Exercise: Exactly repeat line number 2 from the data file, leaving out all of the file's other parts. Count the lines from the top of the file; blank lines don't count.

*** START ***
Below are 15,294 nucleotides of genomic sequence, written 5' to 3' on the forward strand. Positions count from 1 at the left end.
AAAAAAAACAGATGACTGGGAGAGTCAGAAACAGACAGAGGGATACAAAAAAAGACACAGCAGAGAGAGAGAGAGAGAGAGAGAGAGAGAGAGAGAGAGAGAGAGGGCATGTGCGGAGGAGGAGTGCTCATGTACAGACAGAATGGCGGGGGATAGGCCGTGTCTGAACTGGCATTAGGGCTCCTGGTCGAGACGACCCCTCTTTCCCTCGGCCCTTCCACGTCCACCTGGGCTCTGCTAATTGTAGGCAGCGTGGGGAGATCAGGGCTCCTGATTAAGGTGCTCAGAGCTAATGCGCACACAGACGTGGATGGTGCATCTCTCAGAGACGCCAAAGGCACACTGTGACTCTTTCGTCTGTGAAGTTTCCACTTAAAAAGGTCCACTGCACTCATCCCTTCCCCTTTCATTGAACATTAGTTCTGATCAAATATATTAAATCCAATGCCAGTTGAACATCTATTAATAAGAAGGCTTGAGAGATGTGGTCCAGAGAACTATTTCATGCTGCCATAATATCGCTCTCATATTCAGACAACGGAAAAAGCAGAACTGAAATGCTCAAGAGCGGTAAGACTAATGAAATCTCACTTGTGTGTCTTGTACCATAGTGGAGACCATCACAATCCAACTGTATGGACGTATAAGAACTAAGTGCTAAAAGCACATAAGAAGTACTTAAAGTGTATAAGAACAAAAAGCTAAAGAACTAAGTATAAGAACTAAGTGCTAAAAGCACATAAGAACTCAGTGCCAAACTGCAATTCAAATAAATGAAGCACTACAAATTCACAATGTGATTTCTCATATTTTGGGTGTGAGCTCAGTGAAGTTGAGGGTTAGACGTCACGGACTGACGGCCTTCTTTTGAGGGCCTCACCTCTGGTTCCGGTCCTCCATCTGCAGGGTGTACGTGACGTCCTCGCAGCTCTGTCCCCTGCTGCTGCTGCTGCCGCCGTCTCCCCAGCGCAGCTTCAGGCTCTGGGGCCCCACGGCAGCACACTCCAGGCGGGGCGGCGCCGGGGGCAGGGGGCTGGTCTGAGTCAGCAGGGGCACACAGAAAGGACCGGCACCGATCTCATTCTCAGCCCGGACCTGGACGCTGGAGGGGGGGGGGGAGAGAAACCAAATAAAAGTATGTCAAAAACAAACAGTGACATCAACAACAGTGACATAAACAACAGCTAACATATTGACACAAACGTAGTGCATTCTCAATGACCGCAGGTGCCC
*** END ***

AAAAAAAACAGATGACTGGGAGAGTCAGAAACAGACAGAGGGATACAAAAAAAGACACAGCAGAGAGAGAGAGAGAGAGAGAGAGAGAGAGAGAGAGAGAGAGAGGGCATGTGCGGAGGAGGAGTGCTCATGTACAGACAGAATGGCGGGGGATAGGCCGTGTCTGAACTGGCATTAGGGCTCCTGGTCGAGACGACCCCTCTTTCCCTCGGCCCTTCCACGTCCACCTGGGCTCTGCTAATTGTAGGCAGCGTGGGGAGATCAGGGCTCCTGATTAAGGTGCTCAGAGCTAATGCGCACACAGACGTGGATGGTGCATCTCTCAGAGACGCCAAAGGCACACTGTGACTCTTTCGTCTGTGAAGTTTCCACTTAAAAAGGTCCACTGCACTCATCCCTTCCCCTTTCATTGAACATTAGTTCTGATCAAATATATTAAATCCAATGCCAGTTGAACATCTATTAATAAGAAGGCTTGAGAGATGTGGTCCAGAGAACTATTTCATGCTGCCATAATATCGCTCTCATATTCAGACAACGGAAAAAGCAGAACTGAAATGCTCAAGAGCGGTAAGACTAATGAAATCTCACTTGTGTGTCTTGTACCATAGTGGAGACCATCACAATCCAACTGTATGGACGTATAAGAACTAAGTGCTAAAAGCACATAAGAAGTACTTAAAGTGTATAAGAACAAAAAGCTAAAGAACTAAGTATAAGAACTAAGTGCTAAAAGCACATAAGAACTCAGTGCCAAACTGCAATTCAAATAAATGAAGCACTACAAATTCACAATGTGATTTCTCATATTTTGGGTGTGAGCTCAGTGAAGTTGAGGGTTAGACGTCACGGACTGACGGCCTTCTTTTGAGGGCCTCACCTCTGGTTCCGGTCCTCCATCTGCAGGGTGTACGTGACGTCCTCGCAGCTCTGTCCCCTGCTGCTGCTGCTGCCGCCGTCTCCCCAGCGCAGCTTCAGGCTCTGGGGCCCCACGGCAGCACACTCCAGGCGGGGCGGCGCCGGGGGCAGGGGGCTGGTCTGAGTCAGCAGGGGCACACAGAAAGGACCGGCACCGATCTCATTCTCAGCCCGGACCTGGACGCTGGAGGGGGGGGGGGAGAGAAACCAAATAAAAGTATGTCAAAAACAAACAGTGACATCAACAACAGTGACATAAACAACAGCTAACATATTGACACAAACGTAGTGCATTCTCAATGACCGCAGGTGCCC